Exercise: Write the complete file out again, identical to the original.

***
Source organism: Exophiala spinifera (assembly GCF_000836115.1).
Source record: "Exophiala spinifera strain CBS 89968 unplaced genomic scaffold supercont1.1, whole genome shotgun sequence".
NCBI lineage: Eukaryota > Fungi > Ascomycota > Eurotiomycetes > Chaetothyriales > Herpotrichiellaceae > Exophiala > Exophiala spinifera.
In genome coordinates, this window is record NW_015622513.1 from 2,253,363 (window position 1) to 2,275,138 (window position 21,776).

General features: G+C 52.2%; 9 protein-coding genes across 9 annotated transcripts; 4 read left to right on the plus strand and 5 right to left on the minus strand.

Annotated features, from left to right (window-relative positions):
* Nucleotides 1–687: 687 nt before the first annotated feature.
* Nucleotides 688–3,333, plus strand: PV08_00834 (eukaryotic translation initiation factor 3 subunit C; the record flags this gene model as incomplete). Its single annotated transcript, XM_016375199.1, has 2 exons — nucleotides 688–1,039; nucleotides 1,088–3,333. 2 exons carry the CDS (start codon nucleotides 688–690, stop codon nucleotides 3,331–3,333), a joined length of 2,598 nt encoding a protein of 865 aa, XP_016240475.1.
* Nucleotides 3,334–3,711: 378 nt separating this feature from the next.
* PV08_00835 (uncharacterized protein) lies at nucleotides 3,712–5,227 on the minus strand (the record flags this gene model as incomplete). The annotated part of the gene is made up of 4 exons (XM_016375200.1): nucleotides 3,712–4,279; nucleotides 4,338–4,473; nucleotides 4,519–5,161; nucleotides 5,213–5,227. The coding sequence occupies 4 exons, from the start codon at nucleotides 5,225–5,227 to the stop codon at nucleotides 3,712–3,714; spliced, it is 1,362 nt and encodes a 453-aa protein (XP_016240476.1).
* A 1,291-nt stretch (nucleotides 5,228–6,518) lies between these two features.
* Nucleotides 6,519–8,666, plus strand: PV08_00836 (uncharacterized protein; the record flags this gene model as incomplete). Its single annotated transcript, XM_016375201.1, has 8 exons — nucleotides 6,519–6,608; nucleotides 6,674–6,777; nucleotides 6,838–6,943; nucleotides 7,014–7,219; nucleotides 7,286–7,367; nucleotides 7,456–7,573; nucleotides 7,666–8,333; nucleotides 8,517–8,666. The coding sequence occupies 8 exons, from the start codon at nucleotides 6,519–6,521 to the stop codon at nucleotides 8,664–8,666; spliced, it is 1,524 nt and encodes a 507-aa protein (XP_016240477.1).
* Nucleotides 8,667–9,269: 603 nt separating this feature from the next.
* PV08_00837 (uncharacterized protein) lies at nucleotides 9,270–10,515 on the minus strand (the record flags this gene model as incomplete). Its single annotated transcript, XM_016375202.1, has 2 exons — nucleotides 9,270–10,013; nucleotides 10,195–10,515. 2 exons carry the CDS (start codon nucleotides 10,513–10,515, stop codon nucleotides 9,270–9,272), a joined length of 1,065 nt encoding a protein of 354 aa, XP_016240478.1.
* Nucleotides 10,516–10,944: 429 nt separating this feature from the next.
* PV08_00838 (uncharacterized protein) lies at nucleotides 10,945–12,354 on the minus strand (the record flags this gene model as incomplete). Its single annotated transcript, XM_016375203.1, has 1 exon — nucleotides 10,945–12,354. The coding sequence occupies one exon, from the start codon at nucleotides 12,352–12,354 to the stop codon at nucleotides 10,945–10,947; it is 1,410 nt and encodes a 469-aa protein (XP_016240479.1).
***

Source organism: Exophiala spinifera (assembly GCF_000836115.1).
Source record: "Exophiala spinifera strain CBS 89968 unplaced genomic scaffold supercont1.1, whole genome shotgun sequence".
NCBI lineage: Eukaryota > Fungi > Ascomycota > Eurotiomycetes > Chaetothyriales > Herpotrichiellaceae > Exophiala > Exophiala spinifera.
In genome coordinates, this window is record NW_015622513.1 from 2,253,363 (window position 1) to 2,275,138 (window position 21,776).

General features: G+C 52.2%; 9 protein-coding genes across 9 annotated transcripts; 4 read left to right on the plus strand and 5 right to left on the minus strand.

Annotated features, from left to right (window-relative positions):
* Nucleotides 1–687: 687 nt before the first annotated feature.
* Nucleotides 688–3,333, plus strand: PV08_00834 (eukaryotic translation initiation factor 3 subunit C; the record flags this gene model as incomplete). Its single annotated transcript, XM_016375199.1, has 2 exons — nucleotides 688–1,039; nucleotides 1,088–3,333. 2 exons carry the CDS (start codon nucleotides 688–690, stop codon nucleotides 3,331–3,333), a joined length of 2,598 nt encoding a protein of 865 aa, XP_016240475.1.
* Nucleotides 3,334–3,711: 378 nt separating this feature from the next.
* PV08_00835 (uncharacterized protein) lies at nucleotides 3,712–5,227 on the minus strand (the record flags this gene model as incomplete). The annotated part of the gene is made up of 4 exons (XM_016375200.1): nucleotides 3,712–4,279; nucleotides 4,338–4,473; nucleotides 4,519–5,161; nucleotides 5,213–5,227. The coding sequence occupies 4 exons, from the start codon at nucleotides 5,225–5,227 to the stop codon at nucleotides 3,712–3,714; spliced, it is 1,362 nt and encodes a 453-aa protein (XP_016240476.1).
* A 1,291-nt stretch (nucleotides 5,228–6,518) lies between these two features.
* Nucleotides 6,519–8,666, plus strand: PV08_00836 (uncharacterized protein; the record flags this gene model as incomplete). Its single annotated transcript, XM_016375201.1, has 8 exons — nucleotides 6,519–6,608; nucleotides 6,674–6,777; nucleotides 6,838–6,943; nucleotides 7,014–7,219; nucleotides 7,286–7,367; nucleotides 7,456–7,573; nucleotides 7,666–8,333; nucleotides 8,517–8,666. The coding sequence occupies 8 exons, from the start codon at nucleotides 6,519–6,521 to the stop codon at nucleotides 8,664–8,666; spliced, it is 1,524 nt and encodes a 507-aa protein (XP_016240477.1).
* Nucleotides 8,667–9,269: 603 nt separating this feature from the next.
* PV08_00837 (uncharacterized protein) lies at nucleotides 9,270–10,515 on the minus strand (the record flags this gene model as incomplete). Its single annotated transcript, XM_016375202.1, has 2 exons — nucleotides 9,270–10,013; nucleotides 10,195–10,515. 2 exons carry the CDS (start codon nucleotides 10,513–10,515, stop codon nucleotides 9,270–9,272), a joined length of 1,065 nt encoding a protein of 354 aa, XP_016240478.1.
* Nucleotides 10,516–10,944: 429 nt separating this feature from the next.
* PV08_00838 (uncharacterized protein) lies at nucleotides 10,945–12,354 on the minus strand (the record flags this gene model as incomplete). Its single annotated transcript, XM_016375203.1, has 1 exon — nucleotides 10,945–12,354. The coding sequence occupies one exon, from the start codon at nucleotides 12,352–12,354 to the stop codon at nucleotides 10,945–10,947; it is 1,410 nt and encodes a 469-aa protein (XP_016240479.1).